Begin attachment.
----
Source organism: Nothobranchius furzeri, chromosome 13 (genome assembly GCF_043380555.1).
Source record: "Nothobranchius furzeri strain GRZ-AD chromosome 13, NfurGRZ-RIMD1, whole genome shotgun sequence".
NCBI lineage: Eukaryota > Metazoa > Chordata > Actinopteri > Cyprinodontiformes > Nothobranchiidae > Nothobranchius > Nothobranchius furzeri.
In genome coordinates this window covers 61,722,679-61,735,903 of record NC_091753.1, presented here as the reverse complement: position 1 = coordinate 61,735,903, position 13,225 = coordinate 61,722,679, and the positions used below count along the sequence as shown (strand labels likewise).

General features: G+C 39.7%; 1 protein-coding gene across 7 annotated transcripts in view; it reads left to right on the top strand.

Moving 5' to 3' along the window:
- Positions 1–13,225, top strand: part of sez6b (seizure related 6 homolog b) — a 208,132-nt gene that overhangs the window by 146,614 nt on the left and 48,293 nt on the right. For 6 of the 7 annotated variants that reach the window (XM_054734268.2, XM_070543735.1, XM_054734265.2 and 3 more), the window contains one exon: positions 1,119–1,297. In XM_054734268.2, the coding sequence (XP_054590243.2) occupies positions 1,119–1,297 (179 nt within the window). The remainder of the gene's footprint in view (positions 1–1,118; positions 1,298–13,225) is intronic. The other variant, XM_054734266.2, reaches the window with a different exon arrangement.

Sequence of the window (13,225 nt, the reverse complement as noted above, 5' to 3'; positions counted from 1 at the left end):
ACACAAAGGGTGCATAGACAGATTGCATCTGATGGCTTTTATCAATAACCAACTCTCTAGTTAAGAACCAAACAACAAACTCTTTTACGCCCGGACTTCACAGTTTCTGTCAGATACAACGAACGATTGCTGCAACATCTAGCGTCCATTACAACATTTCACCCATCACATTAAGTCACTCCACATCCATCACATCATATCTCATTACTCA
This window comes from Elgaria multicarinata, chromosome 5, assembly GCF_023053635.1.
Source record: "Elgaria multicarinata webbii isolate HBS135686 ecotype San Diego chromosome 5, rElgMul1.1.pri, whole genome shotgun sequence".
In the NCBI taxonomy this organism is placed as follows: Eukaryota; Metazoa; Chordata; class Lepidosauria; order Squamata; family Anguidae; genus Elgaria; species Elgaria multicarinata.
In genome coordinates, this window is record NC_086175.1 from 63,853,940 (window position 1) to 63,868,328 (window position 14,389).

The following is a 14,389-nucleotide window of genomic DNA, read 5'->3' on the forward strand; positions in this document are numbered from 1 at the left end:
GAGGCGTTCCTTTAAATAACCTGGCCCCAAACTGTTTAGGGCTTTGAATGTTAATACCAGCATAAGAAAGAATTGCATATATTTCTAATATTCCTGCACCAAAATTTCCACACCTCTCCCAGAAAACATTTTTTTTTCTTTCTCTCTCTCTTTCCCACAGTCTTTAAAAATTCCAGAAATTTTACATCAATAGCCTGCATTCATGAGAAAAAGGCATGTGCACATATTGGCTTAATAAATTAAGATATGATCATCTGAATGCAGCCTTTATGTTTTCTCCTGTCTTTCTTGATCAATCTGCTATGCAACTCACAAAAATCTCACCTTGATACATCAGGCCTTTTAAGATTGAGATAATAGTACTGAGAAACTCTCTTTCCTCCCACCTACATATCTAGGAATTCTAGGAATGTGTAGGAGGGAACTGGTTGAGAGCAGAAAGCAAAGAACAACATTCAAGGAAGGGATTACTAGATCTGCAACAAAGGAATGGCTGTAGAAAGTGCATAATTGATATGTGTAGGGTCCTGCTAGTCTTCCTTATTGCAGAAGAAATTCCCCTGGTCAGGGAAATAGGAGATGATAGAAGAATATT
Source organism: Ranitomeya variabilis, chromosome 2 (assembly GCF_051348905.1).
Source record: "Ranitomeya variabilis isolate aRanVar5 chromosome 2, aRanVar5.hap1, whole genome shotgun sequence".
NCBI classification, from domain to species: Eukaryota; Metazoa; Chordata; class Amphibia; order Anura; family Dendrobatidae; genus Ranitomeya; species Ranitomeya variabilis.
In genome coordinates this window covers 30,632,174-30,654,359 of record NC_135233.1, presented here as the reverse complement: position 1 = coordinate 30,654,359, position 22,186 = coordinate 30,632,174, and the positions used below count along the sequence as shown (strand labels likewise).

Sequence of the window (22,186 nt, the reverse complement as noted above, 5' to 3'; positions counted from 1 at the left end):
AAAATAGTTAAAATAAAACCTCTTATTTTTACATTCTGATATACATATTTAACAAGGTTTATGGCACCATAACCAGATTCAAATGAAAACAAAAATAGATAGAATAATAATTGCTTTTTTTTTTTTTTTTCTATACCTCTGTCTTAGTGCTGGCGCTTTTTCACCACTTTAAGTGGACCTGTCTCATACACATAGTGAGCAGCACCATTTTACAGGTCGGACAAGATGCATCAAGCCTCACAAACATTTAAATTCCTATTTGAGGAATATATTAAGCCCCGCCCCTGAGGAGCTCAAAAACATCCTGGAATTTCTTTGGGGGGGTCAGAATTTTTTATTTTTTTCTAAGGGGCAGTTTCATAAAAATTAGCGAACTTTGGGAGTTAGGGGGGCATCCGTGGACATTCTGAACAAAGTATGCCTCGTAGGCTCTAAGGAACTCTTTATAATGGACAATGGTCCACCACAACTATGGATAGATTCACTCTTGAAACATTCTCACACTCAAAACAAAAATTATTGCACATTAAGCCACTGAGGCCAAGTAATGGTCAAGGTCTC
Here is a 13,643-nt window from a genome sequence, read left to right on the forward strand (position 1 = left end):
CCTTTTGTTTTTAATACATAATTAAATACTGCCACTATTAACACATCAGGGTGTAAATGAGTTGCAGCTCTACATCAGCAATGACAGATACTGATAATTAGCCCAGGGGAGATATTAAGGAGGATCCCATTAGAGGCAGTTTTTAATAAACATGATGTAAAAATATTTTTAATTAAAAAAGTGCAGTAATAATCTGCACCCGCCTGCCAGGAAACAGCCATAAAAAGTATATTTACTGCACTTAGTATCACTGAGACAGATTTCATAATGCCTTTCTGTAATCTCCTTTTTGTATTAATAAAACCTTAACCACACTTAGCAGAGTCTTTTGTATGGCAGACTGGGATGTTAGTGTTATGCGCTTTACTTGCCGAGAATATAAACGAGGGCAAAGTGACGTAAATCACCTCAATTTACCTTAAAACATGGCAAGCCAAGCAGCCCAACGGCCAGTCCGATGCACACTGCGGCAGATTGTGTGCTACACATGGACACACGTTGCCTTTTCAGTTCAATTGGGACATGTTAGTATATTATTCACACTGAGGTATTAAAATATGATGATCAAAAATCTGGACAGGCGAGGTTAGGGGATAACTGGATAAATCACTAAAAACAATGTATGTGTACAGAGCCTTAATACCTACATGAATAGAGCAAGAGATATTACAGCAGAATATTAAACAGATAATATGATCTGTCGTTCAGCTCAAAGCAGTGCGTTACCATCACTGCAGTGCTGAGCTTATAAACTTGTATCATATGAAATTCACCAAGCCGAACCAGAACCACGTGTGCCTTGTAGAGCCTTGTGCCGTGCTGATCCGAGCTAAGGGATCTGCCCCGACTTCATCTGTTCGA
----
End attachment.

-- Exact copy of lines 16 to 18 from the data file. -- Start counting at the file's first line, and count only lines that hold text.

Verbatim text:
Source organism: Ranitomeya variabilis, chromosome 2 (assembly GCF_051348905.1).
Source record: "Ranitomeya variabilis isolate aRanVar5 chromosome 2, aRanVar5.hap1, whole genome shotgun sequence".
NCBI classification, from domain to species: Eukaryota; Metazoa; Chordata; class Amphibia; order Anura; family Dendrobatidae; genus Ranitomeya; species Ranitomeya variabilis.